In the article “Environmental Protection Agency, Refiners Clash Over Hazardous Air Pollution,” I took particular note of the following sentence: EPA “would also strengthen operational requirements for flaring, the process of burning off and destroying excess hydrocarbon gases” (C&EN, Jan. 26, page 27). 
Why does anyone flare anything anymore? These hydrocarbon gases could be used as raw materials in refinery processes. At the very least, they could be burned to produce energy for processes within the refinery instead of wasting the energy by releasing it into the air. What am I missing? 
Allen Hoffman
New York City
I would also really like to know the answer to this question. (I presume the cost of capturing the gas is more expensive than the cost of flaring, but I dunno.)  

This week's C&EN

Interesting bits from this week's C&EN:

Friday, April 24, 2015

Food service, yes. Door-to-door, no.

From The Atlantic, a rather horrifying story by Darlene Cunha:
...Over a cup of coffee, she introduced herself as Tysharia Young and tried to do what she’d come to do: sell me overpriced magazine subscriptions. It was not the first time someone had knocked on my door for this purpose, and I was sure it wouldn’t be the last. Gainesville has had such issues with magazine sellers that our local police department recently issued a public warning. 
Young came armed with an official certificate stating her company’s mission. According to the paper, Certified Management Incorporated was dedicated to helping youth and other troubled souls get off the streets by giving them the opportunity to sell subscriptions door-to-door for points while the company provided room, board, and food. The workers get placed on “crews”—teams of four to 12 people—and travel across the country, canvassing neighborhoods. At each door, they tell residents their personal stories—which generally include a litany of poverty-driven hardships and the need to support a family—and then try to sell them magazine subscriptions for a staggering $75 to $150 apiece. After a week or two, the crew moves on to another city.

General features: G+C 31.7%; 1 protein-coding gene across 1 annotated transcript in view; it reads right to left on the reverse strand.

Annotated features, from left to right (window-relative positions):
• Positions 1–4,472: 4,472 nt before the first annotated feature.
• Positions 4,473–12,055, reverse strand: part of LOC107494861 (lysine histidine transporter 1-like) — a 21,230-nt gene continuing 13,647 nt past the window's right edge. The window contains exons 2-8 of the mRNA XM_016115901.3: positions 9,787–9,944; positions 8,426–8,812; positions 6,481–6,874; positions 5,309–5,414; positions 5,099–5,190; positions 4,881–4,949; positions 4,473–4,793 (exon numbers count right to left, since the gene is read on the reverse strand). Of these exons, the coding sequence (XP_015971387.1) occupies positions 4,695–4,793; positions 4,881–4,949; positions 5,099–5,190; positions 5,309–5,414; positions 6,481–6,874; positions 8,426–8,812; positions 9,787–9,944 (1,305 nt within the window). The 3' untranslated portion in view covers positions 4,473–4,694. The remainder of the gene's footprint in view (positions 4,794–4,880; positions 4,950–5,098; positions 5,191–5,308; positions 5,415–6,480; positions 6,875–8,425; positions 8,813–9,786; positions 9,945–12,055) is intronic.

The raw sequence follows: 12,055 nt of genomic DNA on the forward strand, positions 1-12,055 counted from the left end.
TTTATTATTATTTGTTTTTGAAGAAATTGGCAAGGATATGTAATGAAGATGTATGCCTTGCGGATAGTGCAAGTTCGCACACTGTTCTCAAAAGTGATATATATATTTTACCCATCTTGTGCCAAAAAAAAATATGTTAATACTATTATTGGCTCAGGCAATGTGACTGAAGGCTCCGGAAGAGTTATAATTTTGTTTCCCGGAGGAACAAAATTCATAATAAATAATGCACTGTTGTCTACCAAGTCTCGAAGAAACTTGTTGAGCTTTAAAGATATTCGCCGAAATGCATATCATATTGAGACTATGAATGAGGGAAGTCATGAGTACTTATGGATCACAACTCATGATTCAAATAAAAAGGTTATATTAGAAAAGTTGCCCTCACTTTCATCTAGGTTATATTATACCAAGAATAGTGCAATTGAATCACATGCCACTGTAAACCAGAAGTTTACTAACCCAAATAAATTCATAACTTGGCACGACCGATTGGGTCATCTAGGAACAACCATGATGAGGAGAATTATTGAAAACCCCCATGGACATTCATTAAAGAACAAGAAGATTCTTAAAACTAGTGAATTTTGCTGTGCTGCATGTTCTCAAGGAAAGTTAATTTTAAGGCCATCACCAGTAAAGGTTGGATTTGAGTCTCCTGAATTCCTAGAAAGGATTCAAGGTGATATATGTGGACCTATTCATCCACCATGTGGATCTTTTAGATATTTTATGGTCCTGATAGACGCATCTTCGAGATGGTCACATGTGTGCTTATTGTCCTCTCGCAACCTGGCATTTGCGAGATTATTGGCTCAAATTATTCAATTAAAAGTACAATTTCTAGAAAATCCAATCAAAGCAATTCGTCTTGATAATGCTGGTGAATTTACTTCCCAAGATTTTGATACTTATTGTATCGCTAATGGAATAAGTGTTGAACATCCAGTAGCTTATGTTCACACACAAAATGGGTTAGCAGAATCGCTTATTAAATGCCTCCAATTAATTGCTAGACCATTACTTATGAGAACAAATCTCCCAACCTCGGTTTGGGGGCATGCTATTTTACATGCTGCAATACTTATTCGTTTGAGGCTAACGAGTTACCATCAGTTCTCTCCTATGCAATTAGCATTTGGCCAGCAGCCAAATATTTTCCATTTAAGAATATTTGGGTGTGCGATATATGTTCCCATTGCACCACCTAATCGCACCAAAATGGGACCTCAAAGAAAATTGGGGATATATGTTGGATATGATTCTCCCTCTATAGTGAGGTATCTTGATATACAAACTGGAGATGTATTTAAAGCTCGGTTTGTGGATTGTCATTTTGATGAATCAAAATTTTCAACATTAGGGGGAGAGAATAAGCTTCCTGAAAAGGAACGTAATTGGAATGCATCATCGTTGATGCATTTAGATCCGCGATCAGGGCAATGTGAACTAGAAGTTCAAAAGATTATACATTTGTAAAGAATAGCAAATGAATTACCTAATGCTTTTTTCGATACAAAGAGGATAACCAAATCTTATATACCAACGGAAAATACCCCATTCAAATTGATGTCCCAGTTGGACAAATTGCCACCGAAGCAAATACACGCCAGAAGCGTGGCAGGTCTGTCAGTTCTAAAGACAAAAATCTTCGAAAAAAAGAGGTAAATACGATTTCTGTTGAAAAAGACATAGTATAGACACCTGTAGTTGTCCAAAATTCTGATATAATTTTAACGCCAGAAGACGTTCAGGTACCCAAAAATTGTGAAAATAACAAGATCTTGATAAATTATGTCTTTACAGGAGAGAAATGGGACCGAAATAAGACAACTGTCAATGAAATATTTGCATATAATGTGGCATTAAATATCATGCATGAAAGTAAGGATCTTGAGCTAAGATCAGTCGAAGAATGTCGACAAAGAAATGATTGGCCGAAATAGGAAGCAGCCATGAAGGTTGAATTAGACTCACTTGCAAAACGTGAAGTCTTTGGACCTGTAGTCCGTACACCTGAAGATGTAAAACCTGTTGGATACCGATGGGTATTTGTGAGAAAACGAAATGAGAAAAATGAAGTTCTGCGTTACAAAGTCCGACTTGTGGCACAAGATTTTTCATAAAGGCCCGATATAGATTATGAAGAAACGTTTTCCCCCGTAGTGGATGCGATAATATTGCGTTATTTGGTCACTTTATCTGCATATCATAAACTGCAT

But Young was hundreds of miles from home, and she worried that if she failed to deliver, she wouldn’t earn enough to make it back to her kids. “If you sell too low or you’re a troublemaker, they’ll leave you,” she said. “And I ain’t got nothing.” 
Young is one of tens of thousands of people working for door-to-door magazine crews, and the fear of being left behind is nearly universal. 
I had a college friend who sold encyclopedias for a summer; he made it back and I didn't hear any horror stories. But I'd hate to have one of my kids abandoned in the middle of nowhere, as seems to happen to some of these kids.

I worked food service for a little bit, but I never did any door-to-door sales. I don't think the majority of door-to-door is for charlatans like Certified Management International, but I presume that it's still soul-crushing to try to work through hundreds of rejections and literal slammed doors.

Readers, any stories of door-to-door sales? 

Thursday, April 23, 2015

Chemical safety updates: Daniel Powell charges dropped, David Snyder ordered to pay restitution

From C&EN's Jyllian Kemsley, a couple of items of interest. First, the story of Daniel Powell, the Colorado teacher charged with assault after injuring a student during a methanol/flame demonstration. The charges have been dropped: 
Last fall, a Denver teacher, Daniel Powell, was charged with four counts of misdemeanor assault after a classroom fire seriously burned a student. Powell had lit a small pool of methanol to demonstrate its flame properties, then tried to add more methanol from a 4 L container, Chemical Safety & Hazard Investigation Board investigators said in September. The fire flashed back into the container, then jetted out to hit the student in the chest. Other students sitting nearby were also injured. 
The charges against Powell have been dropped, says Lynn Kimbrough, communications director for the Denver District Attorney‘s Office. “As the case moved forward, further review of the facts led the prosecutor to the conclusion that we did not a reasonable likelihood of conviction – and once that conclusion was reached we had an ethical obligation to dismiss the case,” Kimbrough says...
If the CSB account is indeed accurate, then this at least the fourth incident (the Calais Weber case, the Alonzo Yanes case (pdf), the Reno case) where it was the decision of the demonstrator to:
  • add methanol 
  • from a larger container 
  • to an already lit flame
that caused the injuries. Not especially surprising, but still worth noting. 

It is interesting to see that the charges were dropped - I wonder why? 

Also from Jyllian Kemsley, the David Snyder case (where a Ph.D. synthetic chemist was synthesizing explosives in his apartment and then injured himself) has concluded with restitution payments to the apartment owners: 
Former University of California, Davis, chemist David S. Snyder must pay nearly $100,000 in restitution to the university and a property management company as a result of a 2013 incident in his campus apartment.